When I took up my first university post in Australia in 2016, colleagues told me that Australia tends to follow in England’s footsteps. I had an instant feeling of dread. Six years on, repeated moments of déjà vu validate my colleagues’ claims. I feel as though I have come from the future. Perhaps with the benefit of hindsight I can share some of my observations with Australia, because England is not a model most Australians would want to follow—not if they want an advanced education system fit for the twenty-first century, and one able to furnish a thriving, harmonious democracy.
To set the context, England remains a deeply class-ridden society with structures of education that reflect entrenched social class inequalities. The gap narrowed in the period from 1945 to 1979 but has since widened dramatically. One marker of the gap is spending on education. Data from the Institute for Fiscal Studies (IFS) show that in 2010, when the Conservative coalition government was formed, state schools received 40 per cent less funding per student than private schools. However, after twelve years of successive Conservative administrations the disparity has reached perverse proportions. In 2020 private-school funding was 92 per cent higher than funding for state schools, despite student numbers remaining relatively constant. In fact, the IFS notes that these figures disguise the true picture because they do not include donations, endowments and investment income received by private schools.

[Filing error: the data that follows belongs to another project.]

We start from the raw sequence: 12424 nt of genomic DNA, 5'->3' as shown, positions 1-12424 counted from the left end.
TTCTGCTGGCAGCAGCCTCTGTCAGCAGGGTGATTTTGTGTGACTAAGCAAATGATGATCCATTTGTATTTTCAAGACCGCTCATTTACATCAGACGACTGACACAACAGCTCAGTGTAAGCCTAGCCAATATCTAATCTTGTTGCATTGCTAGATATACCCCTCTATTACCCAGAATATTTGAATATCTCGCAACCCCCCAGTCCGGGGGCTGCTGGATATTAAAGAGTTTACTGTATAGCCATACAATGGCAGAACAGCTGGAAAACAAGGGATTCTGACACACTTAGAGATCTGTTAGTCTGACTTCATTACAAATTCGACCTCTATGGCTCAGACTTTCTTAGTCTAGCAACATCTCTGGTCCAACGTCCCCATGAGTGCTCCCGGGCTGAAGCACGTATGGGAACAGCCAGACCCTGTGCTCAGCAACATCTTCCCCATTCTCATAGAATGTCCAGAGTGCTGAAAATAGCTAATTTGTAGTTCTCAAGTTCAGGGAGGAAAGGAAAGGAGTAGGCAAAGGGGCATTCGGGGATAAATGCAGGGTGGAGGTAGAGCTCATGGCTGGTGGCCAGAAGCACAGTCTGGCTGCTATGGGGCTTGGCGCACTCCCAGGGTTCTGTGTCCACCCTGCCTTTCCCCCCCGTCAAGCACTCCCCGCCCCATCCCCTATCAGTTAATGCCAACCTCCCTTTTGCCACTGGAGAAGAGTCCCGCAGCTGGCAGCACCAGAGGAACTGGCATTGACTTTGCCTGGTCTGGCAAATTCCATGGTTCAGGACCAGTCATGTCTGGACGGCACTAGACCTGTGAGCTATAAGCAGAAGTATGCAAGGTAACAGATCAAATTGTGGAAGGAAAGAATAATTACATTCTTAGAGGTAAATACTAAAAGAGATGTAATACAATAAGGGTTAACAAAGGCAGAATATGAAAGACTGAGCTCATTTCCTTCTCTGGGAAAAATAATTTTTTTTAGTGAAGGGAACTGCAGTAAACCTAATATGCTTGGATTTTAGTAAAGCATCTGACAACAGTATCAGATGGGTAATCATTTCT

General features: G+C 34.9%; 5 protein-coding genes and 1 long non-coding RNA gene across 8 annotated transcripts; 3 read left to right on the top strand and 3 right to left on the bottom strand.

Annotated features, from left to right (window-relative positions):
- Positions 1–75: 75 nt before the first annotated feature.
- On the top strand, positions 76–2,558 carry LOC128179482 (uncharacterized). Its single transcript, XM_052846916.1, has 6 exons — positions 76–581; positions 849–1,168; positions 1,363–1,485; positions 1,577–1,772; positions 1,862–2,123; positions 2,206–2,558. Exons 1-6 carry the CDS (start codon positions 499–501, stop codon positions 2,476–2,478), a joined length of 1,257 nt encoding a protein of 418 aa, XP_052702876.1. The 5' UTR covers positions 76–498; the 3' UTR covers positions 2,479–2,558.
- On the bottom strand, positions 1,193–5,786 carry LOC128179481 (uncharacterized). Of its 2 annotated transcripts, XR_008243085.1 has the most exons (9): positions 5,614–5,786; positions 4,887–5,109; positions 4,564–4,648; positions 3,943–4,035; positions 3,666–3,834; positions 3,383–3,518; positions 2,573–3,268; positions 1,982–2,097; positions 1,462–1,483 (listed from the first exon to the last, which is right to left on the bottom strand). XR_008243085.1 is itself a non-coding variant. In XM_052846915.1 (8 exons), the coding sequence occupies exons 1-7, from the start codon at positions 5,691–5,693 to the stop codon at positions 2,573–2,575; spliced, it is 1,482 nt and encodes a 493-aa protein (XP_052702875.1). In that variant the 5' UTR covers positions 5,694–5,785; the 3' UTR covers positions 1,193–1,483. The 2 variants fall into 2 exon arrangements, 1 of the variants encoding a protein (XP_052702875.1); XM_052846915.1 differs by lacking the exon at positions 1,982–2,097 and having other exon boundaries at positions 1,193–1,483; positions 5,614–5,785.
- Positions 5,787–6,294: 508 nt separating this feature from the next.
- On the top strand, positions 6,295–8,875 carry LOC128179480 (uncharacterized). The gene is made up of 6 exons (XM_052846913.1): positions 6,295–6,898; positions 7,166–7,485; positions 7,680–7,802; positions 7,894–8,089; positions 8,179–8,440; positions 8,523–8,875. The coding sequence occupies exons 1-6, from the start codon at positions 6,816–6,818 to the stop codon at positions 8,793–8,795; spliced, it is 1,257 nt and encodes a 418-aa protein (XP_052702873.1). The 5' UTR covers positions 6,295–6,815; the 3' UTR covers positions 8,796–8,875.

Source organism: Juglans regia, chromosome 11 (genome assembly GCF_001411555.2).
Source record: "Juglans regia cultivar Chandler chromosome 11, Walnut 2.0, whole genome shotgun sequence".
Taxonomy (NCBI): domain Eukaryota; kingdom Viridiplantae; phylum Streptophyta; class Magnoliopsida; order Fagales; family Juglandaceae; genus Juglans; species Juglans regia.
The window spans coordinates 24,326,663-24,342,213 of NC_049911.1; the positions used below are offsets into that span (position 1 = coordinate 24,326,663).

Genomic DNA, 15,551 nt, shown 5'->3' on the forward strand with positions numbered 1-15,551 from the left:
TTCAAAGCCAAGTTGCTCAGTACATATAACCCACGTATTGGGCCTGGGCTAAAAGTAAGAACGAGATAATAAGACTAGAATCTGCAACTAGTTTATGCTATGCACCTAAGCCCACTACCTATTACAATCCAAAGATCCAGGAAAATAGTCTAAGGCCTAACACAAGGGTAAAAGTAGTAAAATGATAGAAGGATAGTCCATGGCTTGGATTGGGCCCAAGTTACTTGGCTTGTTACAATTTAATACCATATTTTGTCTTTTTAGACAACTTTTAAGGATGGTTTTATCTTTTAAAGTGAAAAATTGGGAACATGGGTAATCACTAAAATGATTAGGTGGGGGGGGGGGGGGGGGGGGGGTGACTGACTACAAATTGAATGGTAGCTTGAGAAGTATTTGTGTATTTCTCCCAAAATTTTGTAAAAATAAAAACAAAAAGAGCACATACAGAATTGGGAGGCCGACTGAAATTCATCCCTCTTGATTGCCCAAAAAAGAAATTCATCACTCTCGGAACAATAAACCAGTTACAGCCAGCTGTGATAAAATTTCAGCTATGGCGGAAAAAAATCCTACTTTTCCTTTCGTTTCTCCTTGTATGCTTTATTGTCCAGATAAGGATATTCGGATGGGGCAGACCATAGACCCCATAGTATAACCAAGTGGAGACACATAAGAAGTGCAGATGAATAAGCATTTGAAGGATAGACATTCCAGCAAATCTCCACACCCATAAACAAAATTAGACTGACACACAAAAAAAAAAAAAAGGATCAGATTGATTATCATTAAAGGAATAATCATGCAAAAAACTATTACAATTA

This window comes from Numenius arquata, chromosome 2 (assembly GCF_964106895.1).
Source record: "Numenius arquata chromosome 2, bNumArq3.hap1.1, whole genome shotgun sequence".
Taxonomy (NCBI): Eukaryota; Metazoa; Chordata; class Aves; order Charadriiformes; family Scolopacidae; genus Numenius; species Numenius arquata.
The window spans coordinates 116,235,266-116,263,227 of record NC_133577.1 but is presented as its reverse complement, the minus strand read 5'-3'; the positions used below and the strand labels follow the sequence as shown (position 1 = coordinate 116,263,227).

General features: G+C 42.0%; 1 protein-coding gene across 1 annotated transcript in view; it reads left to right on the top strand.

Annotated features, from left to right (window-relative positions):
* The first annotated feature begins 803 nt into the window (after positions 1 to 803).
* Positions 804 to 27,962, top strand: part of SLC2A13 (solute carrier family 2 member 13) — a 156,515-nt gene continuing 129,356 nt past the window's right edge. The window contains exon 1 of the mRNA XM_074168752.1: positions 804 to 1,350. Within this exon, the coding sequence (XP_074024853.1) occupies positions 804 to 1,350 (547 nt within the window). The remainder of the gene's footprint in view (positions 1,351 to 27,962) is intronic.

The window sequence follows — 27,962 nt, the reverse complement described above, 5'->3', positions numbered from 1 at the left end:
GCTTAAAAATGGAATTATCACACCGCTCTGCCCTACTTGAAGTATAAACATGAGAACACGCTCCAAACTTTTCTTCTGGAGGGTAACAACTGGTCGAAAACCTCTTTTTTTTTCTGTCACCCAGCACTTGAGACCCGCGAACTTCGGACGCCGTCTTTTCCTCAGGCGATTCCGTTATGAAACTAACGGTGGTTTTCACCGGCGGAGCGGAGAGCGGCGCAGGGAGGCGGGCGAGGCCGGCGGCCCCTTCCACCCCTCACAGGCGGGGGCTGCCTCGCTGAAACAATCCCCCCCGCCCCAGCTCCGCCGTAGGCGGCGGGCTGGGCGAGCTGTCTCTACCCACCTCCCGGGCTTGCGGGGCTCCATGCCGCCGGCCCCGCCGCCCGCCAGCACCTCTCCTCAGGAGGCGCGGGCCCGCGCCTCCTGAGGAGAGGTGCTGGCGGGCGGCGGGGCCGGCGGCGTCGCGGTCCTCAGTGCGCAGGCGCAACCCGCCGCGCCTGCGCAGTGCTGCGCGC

Similar disparities exist in Australia. The funding gap between public schools on the one hand and independent and Catholic schools on the other, which is already significant, is predicted to widen over the next seven years. Trevor Cobbold from Save our Schools analysed figures from the Australian Curriculum, Assessment and Reporting Authority (ACARA) to show that from 2009 to 2017 government funding of independent schools was nine times higher than that for public schools. In the period from 2009 to 2017 funding per student fell 0.5 per cent in the public sector but increased by 17.8 per cent in the Catholic sector and by 15.1 per cent in the independent sector. Furthermore, under the federal government’s current funding formula, until 2029 public schools will be consistently underfunded by $60 billion, whereas private schools will be overfunded by $6 billion. In addition to the basic funding formula, the federal government will allocate a further $1.2 billion to private schools from its ‘Choice and Affordability Fund’, a fund that is not available to public schools.
Behind these figures reside the human outcomes of inequality. Private schools in Britain provide the already privileged with a ready-stamped passport to more privilege, status and access to leadership. In Britain, two of the three most recent prime ministers, including the present one, came from a single private school: Eton College, which is just a stone’s throw from the monarch’s stately home of Windsor Castle. In Britain, geography and architecture are every bit as much signifiers of social class as wealth. I don’t see the same historic vestiges of social class in Australia, for obvious reasons, but a class divide certainly exists, and the funding gap between the public and ‘private’ sector, just as in England, is one marker of that divide.
The scale of the gap is evident in the capacities of different schools to resource educational provision, with a school on one side of the divide building a second theatre and a school on the other side wondering if it can afford to replace a worn carpet. According to data compiled by the ABC, between 2013 and 2017 the four richest private schools in Australia, serving just 13,000 students, spent more on school infrastructure than the poorest 1800 schools, serving 107,000 students, and half of $22 billion was spent on just 10% of schools in the same period—private ones, of course.